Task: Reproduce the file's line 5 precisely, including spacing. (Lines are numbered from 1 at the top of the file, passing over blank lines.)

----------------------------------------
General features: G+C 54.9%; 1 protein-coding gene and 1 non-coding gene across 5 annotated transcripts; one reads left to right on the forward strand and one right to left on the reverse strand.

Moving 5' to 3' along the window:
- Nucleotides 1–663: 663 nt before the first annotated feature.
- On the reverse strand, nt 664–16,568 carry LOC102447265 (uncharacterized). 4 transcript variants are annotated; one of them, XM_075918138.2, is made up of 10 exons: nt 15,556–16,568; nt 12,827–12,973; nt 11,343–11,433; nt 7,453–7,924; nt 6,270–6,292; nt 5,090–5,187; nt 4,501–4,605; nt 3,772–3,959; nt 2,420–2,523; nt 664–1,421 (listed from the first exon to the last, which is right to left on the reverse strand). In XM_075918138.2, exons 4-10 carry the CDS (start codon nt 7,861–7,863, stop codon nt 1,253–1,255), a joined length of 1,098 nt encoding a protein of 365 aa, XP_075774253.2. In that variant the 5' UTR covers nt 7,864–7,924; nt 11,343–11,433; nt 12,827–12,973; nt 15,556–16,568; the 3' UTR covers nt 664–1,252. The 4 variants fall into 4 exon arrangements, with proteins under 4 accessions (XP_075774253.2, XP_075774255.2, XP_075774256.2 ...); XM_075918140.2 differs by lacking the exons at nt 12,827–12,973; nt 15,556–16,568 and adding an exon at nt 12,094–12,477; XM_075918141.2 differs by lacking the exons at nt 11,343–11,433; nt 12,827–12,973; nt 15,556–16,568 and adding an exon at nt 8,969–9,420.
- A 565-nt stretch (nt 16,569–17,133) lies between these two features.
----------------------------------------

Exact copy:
- A 565-nt stretch (nt 16,569–17,133) lies between these two features.